We took a rather long but level route so as not to tire ourselves out. Along the way we encountered a Rafflesia Arnoldi that was now a bit wilted, as it had bloomed a month earlier, in February. The area was also teeming with insect and mushroom species. As well as flowers of several Rafflesia species, there were odiferous snake plants (Amorphophallus titanum and A. deculsivae), known in Indonesian as bunga bangkai, or “corpse plants”. This is also an excellent place for night hikes, as it is inhabited by tarsiers, those cute, tiny, wide-eyed nocturnal primates. We continued until we came to the Rafflesia Pillar, erected to indicate that this area is home to the unusual flowers, which attract both tourists and researchers.

This pillar also marks the boundary between Tanggamus and West Lampung districts.


The clear weather that day gave us a splendid view of the vast forest, part of which is within the Park. With an area of 356,800 hectares, the Bukit Barisan Selatan National Park plays an important role in supporting life systems by conserving wildlife and their ecosystems, thus enabling the sustainable utilization of the larger environment.

The main problems faced here are illegal logging, which generates a lot of income for the perpetrators but causes great losses to the state, hunting of wildlife, and clearing of the forest to grow commercial crops such as coffee and cacao. WWF Indonesia is working with other NGOs to help tackle these problems.

After our afternoon hike, we visited a village where a group of organic robusta coffee farmers has recognized the importance of conserving the park area. After being given instruction and provided with certain facilities, they have applied the concepts of sustainable agriculture.

Their local wisdom alone has not sufficed to maximize coffee production outside the park zone, but it has inspired other farmers to protect this and other important areas for future generations. UNESCO declared this National Park the Tropical Rainforest Heritage of Sumatra in July 2004.

bbsnBukit Barisan Selatan National Park extends over the provinces of Lampung, Bengkulu, and South Sumatra. Its natural phenomena include unique topography combining forest, beach, and mountains, and no less than 23 watersheds that support the lives of at least ten million humans. Lying within it are five specific tourism destinations: Tampang, at Belimbing, with a prestigious tourist resort; Kubu Perahu, with waterfalls and a variety of orchid species; Suoh, with natural hot springs; and Keramat Menula and Pemerihan. To the southeast, south and west, the park is bounded by Semangka Bay, Tanjung Cina, and the Indian Ocean, offering spectacular views of the waters.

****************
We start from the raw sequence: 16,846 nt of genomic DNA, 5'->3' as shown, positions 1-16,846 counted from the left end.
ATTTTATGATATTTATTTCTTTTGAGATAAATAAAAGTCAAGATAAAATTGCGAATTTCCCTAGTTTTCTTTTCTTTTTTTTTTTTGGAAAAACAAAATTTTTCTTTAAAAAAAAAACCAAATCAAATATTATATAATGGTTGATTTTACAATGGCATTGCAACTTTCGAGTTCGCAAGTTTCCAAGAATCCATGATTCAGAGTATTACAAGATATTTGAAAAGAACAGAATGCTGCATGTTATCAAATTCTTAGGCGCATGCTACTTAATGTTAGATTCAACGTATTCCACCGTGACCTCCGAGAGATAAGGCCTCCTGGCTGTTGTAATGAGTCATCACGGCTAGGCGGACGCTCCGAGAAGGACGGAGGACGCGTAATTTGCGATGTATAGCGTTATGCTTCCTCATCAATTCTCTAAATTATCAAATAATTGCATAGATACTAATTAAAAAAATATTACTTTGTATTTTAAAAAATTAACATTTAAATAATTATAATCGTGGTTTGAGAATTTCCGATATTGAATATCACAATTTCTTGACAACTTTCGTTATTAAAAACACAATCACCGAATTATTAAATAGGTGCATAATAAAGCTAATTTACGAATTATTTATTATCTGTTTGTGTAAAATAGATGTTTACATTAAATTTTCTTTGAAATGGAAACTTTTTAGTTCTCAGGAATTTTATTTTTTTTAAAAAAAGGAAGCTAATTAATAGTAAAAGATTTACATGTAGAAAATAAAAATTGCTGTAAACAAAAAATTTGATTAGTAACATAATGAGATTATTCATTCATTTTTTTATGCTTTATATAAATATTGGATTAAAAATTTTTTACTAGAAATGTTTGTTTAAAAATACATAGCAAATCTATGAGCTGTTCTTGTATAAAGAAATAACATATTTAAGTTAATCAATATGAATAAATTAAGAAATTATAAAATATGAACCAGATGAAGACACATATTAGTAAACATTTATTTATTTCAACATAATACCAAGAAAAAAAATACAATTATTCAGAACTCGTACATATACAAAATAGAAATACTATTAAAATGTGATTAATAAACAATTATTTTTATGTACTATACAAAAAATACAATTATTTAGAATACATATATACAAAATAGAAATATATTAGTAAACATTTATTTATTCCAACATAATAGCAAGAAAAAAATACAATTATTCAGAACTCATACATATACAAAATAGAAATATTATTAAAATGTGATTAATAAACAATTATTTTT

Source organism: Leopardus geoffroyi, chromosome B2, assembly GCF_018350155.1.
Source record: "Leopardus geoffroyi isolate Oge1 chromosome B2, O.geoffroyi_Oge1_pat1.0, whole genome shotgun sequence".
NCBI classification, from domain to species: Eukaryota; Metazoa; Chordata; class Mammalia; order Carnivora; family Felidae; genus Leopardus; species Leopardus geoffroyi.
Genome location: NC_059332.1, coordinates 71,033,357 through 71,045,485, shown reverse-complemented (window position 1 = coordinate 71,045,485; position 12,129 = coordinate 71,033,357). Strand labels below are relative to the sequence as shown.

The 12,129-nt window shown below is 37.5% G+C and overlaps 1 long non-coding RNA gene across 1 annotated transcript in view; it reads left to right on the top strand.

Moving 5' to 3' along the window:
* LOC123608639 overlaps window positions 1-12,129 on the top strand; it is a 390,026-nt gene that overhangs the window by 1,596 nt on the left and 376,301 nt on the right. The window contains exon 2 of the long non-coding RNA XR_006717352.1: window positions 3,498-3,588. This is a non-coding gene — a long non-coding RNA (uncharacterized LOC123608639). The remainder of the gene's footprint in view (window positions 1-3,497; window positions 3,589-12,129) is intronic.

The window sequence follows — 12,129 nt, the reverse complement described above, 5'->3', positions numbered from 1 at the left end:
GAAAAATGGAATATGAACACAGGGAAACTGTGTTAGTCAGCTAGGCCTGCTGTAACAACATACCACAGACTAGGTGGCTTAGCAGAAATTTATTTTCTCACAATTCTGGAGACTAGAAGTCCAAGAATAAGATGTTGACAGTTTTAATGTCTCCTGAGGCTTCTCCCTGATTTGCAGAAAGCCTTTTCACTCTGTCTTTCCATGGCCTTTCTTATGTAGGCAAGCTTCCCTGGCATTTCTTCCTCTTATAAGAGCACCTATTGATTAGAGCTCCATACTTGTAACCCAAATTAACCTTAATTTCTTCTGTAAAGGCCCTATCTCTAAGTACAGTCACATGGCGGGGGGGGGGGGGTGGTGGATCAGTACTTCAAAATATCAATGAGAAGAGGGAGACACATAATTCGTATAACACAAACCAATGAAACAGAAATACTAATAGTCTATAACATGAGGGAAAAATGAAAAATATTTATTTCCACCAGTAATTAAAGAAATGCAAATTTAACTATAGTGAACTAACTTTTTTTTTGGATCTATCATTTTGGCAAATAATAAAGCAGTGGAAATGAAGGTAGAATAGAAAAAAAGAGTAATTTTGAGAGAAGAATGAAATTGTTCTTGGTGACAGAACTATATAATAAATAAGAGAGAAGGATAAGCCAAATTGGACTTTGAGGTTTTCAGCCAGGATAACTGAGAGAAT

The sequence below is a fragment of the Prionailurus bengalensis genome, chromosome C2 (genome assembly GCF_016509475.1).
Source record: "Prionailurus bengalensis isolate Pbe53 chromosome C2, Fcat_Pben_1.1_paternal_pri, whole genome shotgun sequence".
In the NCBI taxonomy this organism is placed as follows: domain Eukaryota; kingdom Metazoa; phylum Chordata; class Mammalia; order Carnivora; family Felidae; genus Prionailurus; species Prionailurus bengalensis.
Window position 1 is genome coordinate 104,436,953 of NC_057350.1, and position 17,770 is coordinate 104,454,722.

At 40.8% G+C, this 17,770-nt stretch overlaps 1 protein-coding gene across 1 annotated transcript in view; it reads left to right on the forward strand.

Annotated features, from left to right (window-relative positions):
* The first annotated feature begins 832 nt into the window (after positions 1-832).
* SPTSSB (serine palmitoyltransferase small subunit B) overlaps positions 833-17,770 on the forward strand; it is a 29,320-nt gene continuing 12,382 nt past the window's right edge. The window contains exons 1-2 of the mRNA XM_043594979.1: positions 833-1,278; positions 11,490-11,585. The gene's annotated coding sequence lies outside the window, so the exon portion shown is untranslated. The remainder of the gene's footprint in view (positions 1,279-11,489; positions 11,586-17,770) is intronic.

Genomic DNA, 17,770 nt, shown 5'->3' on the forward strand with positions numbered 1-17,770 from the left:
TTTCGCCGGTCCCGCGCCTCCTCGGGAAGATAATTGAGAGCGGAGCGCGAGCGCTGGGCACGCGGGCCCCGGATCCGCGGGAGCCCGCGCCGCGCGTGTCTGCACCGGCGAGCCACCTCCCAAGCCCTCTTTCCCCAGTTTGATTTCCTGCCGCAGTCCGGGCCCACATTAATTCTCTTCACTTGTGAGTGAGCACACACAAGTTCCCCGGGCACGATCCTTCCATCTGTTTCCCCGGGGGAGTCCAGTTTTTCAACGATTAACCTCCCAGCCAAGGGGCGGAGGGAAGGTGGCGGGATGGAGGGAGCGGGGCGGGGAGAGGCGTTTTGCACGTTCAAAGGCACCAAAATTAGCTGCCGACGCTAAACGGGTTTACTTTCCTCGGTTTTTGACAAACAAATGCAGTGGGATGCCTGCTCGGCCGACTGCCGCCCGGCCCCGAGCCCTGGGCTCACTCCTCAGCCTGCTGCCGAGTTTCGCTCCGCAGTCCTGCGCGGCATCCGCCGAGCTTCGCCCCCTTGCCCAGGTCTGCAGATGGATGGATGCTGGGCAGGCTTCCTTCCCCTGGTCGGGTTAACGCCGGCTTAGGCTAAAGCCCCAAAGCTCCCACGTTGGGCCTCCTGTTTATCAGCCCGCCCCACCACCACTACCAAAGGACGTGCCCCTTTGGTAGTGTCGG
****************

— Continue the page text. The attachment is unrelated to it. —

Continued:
We ended our experience in the Park with a visit to Bengkunat, the village closest to West Lampung. Here we saw another form of local wisdom at Sungai Way Baru, where the local people are generating their own electricity with a “micro hydro” plant using the swiftly flowing water and turbines. The villagers operate the plant collectively and use the power they generate for their own purposes.

According to the TNBBS Main Office, there are around 215 such micro hydro plants in and around the Park, with generation capacity of 3,000 to 7,500 watts each. In total, these plants generate 860,000 to 1,000,000 watts. At a rate of Rp 650 per watt, the power generated by micro hydro plants at TNBBS is equivalent to between Rp 559.000.000 and Rp 650.000.000.

From this fact alone, it is clear why application of local wisdom is essential to conserve our national parks.